Thursday, October 6, 2016

Michigan Weekly Fishing Report: October 6, 2016

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Weekly Fishing Report

October 6, 2016
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fishing mapSouthwest Lower Peninsula Weekly Fishing ReportSoutheast Lower Peninsula Weekly Fishing ReportNortheast Lower Peninsula Weekly Fishing ReportNorthwest Lower Peninsula Weekly Fishing ReportUpper Peninsula Weekly Fishing ReportUpper Peninsula Weekly Fishing Report
Fall fishing continues and will only get better as temperatures drop.  Trout and salmon are in the rivers though numbers are still light in some areas.  Fish in the inland lakes are starting to feed more as they prepare for winter.  

Southeast Lower Peninsula

Lake Erie:  Perch fishing did slow some.  The better fishing was in 17 to 21 feet near the E-Buoy, 19 to 23 feet near Buoys 1 & 2 off the River Raisin, and 20 to 25 feet off Stony Point.   There were a couple reports of decent catches in significantly shallower water in Brest Bay and off the Erie Consumers Power Plant.  Most are using perch or crappie rigs with spreaders and shiners.  A couple walleye were caught in the early morning when trolling crank baits or a crawler harness straight out from Fermi and the mouth of the River Raisin near Ohio waters.  Some caught the occasional legal size walleye, white perch or white bass when using shiners for perch.  Shore anglers at the Hoffman Memorial access site caught some decent sunfish on perch or crappie rigs with a crawler or shiner.   A couple largemouth bass were caught from the pier.  Shore anglers on Whitewood Creek in Luna Pier caught largemouth and panfish on crawlers.  

Detroit River:  Anglers continue to catch yellow perch with emerald shiners on perch rigs.  Walleye were caught in the channels especially between Sugar Island and Grosse Ile and the Trenton Channel.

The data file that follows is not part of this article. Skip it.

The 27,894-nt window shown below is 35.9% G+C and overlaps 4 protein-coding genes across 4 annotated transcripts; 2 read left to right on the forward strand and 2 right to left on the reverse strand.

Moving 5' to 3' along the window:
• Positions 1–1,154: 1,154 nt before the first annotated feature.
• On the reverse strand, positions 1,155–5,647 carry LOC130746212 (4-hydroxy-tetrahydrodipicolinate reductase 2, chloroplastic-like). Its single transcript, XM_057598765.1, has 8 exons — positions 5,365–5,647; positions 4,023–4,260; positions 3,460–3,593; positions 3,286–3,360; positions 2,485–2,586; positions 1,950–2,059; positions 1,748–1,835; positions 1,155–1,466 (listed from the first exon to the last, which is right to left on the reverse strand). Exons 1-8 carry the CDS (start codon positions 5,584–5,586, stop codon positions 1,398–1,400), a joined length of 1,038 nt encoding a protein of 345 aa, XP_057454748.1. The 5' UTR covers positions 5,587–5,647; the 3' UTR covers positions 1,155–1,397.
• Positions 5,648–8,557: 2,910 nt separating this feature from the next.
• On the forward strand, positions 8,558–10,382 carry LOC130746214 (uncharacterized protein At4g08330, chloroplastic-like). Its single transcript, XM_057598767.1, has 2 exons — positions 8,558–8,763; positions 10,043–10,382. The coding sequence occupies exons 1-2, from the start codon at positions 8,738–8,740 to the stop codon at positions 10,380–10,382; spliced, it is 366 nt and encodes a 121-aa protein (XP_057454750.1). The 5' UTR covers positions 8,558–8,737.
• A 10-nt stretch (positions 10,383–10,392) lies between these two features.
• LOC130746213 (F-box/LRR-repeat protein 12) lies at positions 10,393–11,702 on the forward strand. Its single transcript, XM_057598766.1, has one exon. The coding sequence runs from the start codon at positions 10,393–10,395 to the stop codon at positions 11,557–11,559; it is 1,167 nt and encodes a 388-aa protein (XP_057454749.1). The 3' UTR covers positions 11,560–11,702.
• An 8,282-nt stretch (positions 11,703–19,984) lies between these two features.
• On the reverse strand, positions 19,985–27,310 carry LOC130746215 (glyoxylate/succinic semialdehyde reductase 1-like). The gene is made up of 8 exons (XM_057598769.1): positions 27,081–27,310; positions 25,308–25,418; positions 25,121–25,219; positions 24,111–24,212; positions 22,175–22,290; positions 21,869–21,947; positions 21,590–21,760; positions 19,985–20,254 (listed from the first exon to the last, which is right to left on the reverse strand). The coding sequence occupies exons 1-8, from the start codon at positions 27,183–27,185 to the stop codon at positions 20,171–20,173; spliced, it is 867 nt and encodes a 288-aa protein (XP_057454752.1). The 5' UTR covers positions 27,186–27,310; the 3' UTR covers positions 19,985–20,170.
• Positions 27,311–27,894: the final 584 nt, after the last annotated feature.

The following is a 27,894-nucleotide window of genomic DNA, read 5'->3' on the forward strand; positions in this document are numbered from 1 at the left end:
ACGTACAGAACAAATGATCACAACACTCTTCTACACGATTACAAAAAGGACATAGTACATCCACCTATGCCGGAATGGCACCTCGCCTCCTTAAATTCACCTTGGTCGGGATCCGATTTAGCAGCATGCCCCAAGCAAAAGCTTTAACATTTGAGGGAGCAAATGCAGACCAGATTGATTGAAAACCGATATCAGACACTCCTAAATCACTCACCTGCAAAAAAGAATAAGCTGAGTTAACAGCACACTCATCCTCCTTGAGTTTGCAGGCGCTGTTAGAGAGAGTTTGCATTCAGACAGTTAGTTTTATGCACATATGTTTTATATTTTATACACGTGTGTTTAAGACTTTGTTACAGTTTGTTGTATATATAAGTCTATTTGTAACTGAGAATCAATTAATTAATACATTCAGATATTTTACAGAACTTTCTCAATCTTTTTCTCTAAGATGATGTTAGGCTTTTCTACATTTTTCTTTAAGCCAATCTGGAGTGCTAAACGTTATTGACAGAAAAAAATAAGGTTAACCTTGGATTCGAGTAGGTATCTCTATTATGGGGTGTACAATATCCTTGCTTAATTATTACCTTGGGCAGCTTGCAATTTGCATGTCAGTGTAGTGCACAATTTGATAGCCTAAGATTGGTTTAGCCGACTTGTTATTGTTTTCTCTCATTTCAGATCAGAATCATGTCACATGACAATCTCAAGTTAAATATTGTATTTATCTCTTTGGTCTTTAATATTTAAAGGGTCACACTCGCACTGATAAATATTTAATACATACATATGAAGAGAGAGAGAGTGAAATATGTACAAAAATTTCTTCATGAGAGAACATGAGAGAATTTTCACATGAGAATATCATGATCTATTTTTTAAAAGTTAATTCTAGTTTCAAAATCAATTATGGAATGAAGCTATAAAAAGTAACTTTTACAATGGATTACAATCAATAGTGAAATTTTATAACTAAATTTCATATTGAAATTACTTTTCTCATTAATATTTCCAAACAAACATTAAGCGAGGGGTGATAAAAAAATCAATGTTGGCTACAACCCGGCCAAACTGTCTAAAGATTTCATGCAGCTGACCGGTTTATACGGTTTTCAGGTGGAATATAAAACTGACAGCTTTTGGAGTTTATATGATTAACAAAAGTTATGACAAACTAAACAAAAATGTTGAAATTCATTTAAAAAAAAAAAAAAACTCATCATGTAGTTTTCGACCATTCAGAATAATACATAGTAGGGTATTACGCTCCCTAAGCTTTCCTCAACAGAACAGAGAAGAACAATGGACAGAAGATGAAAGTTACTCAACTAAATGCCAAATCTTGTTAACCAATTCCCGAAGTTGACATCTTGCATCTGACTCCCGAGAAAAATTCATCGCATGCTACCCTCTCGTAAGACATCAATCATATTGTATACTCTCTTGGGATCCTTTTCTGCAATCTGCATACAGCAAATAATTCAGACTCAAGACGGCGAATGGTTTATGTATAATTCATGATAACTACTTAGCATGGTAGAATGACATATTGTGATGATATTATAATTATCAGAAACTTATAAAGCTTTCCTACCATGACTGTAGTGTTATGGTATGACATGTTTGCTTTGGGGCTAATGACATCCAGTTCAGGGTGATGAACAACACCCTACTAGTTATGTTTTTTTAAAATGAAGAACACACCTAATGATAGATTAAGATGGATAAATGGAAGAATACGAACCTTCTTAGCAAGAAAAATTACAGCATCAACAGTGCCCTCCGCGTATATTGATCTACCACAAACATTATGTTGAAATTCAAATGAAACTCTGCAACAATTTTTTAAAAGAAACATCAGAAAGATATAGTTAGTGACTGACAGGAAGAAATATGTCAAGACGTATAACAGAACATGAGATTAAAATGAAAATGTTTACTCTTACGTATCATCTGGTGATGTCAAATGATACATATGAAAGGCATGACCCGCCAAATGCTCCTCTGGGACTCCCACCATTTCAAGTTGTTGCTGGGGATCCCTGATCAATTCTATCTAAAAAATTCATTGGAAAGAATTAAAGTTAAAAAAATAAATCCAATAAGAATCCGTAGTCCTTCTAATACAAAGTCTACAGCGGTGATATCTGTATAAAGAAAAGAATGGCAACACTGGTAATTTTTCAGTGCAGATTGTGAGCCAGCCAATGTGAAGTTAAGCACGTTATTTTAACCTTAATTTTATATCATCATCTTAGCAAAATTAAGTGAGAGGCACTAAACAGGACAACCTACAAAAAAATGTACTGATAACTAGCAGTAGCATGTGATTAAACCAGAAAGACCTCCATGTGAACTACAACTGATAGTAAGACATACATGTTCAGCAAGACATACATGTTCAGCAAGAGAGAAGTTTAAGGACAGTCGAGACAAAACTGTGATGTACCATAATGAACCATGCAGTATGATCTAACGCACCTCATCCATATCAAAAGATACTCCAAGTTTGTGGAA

Oakland County:  Water temperatures on both Cass and Union Lake continue to drop and most species are starting to school up.  Anglers were seeing good bluegill action though finding bigger fish was not easy.  Some are fishing the mouth of the canals while others found fish along the drop-offs. Bass anglers are targeting the sandbars and weedy flats.  Those casting baits that imitate baitfish did best.  A few pike and walleye were caught on crankbaits and spinners.

Lake St. Clair:  Yellow perch were caught with emerald shiners on perch rigs near Buoy 27.  Perch and catfish were caught by those still-fishing or drifting in the same area.  Walleye were caught by those jigging in 25 to 30 feet near the mouth of the South Channel.  Muskie were caught near the spillway and smallmouth bass were taken in eight feet near the mouth of the Middle Channel.  On the north end, smallmouth bass were caught in 8 feet near Selfridge when casting crank baits.  Those moving around had better luck.  Largemouth and pike were caught in less than 10 feet in Bouvier Bay when casting crank baits or spinners.  Walleye and drum were caught when jigging or trolling a crawler harness around Grassy Island.  

Lexington and Port Sanilac:  Atlantic salmon have begun staging off the Lexington Harbor where pier and shore anglers were starting to catch a few.  The water was very clear and fish could be seen quite easily.  They like bright colored lures like orange and chartreuse.  Pier anglers caught a few pike.  A couple boats from Port Sanilac did manage to catch a walleye and steelhead.  

Harbor Beach:  Night fishing for walleye is starting.  One angler did well on perch which were suspended halfway down.  

Port Austin:  Had rumors of walleye being caught off the wall at night.